Segregation Never, Integration Now? Social Construction and Integration Policy Public Deposited

http://ir.library.oregonstate.edu/concern/graduate_projects/5h73px702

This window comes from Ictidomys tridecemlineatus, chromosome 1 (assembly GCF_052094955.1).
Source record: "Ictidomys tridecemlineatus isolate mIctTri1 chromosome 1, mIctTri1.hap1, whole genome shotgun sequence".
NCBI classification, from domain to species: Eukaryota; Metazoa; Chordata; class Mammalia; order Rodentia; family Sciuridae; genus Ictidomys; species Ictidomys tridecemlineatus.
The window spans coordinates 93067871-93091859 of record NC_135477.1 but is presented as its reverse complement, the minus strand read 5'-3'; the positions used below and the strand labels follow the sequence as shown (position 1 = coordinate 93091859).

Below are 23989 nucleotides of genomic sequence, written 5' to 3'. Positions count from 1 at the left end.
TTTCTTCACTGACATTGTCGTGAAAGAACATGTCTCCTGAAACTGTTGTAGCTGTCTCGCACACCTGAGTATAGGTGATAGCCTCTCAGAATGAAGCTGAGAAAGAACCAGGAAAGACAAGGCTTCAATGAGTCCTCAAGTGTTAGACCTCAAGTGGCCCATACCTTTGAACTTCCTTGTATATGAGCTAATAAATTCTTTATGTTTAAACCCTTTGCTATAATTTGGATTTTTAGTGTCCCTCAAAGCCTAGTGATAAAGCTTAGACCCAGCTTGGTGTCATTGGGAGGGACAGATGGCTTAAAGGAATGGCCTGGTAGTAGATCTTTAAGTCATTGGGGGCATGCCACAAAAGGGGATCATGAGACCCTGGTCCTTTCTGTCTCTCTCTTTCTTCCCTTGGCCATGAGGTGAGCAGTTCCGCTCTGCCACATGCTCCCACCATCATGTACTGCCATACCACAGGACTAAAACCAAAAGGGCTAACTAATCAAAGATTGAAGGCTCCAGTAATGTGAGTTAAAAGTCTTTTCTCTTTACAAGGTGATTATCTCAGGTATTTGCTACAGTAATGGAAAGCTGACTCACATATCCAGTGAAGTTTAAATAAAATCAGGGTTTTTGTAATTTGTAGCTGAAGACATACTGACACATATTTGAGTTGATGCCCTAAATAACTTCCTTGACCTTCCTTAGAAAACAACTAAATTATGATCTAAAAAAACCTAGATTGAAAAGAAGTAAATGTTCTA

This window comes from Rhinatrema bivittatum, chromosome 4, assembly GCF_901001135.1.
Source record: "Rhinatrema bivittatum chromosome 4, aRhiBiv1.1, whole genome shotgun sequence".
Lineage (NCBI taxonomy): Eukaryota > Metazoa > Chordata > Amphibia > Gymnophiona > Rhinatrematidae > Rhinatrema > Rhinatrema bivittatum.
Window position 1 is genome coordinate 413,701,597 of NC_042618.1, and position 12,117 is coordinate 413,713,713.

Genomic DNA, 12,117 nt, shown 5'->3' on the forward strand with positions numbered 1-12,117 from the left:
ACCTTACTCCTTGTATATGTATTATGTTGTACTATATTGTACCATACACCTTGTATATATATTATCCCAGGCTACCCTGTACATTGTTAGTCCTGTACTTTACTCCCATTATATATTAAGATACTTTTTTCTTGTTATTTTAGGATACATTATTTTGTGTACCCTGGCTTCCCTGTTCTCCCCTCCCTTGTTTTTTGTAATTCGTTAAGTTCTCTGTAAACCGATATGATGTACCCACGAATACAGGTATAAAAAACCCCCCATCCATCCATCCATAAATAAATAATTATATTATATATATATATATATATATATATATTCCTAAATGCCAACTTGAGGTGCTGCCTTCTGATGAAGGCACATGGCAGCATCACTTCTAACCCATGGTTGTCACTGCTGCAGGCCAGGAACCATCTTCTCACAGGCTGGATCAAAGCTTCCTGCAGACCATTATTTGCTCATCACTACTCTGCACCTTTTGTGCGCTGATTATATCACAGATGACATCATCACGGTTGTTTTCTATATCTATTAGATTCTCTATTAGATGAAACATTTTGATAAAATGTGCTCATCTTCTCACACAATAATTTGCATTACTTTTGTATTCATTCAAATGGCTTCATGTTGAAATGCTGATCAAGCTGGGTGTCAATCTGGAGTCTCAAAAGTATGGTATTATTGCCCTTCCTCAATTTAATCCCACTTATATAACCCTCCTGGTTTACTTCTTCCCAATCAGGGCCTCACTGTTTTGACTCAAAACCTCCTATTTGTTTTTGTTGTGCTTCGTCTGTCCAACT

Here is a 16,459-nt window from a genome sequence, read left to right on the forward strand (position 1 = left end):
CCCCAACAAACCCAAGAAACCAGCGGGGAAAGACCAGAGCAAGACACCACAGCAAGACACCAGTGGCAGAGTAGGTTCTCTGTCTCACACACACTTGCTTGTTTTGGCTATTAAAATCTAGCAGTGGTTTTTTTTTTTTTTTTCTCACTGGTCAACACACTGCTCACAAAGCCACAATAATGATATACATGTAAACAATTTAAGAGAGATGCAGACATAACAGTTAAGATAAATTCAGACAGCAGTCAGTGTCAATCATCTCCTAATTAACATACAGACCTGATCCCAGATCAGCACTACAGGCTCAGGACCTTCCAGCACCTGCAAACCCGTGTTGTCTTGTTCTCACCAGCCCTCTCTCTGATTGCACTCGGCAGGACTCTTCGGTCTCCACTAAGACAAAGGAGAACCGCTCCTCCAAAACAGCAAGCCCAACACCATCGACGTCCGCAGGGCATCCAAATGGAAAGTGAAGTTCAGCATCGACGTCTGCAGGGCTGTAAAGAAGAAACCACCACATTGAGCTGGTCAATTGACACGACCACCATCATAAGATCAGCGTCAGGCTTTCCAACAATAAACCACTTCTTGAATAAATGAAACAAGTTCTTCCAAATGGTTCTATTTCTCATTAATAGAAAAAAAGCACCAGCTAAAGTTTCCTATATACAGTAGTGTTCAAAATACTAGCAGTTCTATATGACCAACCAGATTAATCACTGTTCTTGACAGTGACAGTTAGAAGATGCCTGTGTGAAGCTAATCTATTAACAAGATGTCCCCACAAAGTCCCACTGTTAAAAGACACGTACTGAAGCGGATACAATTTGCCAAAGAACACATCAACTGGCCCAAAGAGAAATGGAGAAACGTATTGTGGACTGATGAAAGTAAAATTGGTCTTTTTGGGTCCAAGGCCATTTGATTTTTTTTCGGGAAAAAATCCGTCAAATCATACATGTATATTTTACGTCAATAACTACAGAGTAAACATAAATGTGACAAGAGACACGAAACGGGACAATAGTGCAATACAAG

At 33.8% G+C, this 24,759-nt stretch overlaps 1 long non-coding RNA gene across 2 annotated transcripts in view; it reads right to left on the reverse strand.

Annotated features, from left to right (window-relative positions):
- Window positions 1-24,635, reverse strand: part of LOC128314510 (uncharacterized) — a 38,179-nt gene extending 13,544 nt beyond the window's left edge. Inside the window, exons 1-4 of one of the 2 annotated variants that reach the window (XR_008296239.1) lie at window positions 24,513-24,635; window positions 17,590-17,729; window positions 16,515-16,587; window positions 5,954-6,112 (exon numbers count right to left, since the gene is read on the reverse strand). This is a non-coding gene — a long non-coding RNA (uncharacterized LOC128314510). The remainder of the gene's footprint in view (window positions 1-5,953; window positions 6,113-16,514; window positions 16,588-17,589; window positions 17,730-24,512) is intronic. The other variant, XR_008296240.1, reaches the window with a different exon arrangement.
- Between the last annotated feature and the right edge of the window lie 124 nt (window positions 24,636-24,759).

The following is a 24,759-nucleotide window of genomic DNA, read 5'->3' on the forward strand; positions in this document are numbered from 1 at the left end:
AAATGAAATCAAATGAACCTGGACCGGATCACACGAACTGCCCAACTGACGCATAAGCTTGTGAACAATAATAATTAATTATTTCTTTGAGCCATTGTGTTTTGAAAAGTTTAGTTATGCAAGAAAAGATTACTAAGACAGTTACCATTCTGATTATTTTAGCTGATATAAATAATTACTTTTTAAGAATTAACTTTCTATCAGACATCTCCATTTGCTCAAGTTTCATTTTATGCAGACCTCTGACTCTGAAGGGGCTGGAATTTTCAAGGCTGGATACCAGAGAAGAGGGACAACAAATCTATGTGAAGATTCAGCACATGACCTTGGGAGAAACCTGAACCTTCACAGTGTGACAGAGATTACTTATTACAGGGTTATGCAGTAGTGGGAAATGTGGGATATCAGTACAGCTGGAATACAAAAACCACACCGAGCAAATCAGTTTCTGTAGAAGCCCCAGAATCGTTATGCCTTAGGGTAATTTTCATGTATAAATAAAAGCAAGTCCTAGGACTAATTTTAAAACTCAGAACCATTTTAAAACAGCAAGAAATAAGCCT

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  • Low-skilled and historically marginalized migrants are often seen as a drain on society and resources, leading policy makers to enact strict border measures and integration policies that are often harmful. Given the current climate of anti-immigrant sentiment and the rise of the far right in both the United States and Europe, this study aimed to determine the strengths and weaknesses of integration on Latinos in the United States and Roma in the United Kingdom. In order to ascertain the outcomes of immigration policies in these two nations, the research conducted a series of one-one interviews with Latinos in the United States and Roma in the United Kingdom. The theory of social construction in conjunction with Deliberative Democracy was used a basis for this study. The interviews were analyzed using Inductive Thematic Analysis in order to map out common themes across migrant experiences and develop policy recommendations based on the participant’s feedback. The analysis concluded that the education of migrants and their children was the main contributing factor in their decision to migrate. Migrants with positive educational outcomes were better suited for integration, compared to migrants who struggled to obtain or complete an education, as was seen among Latino participants.
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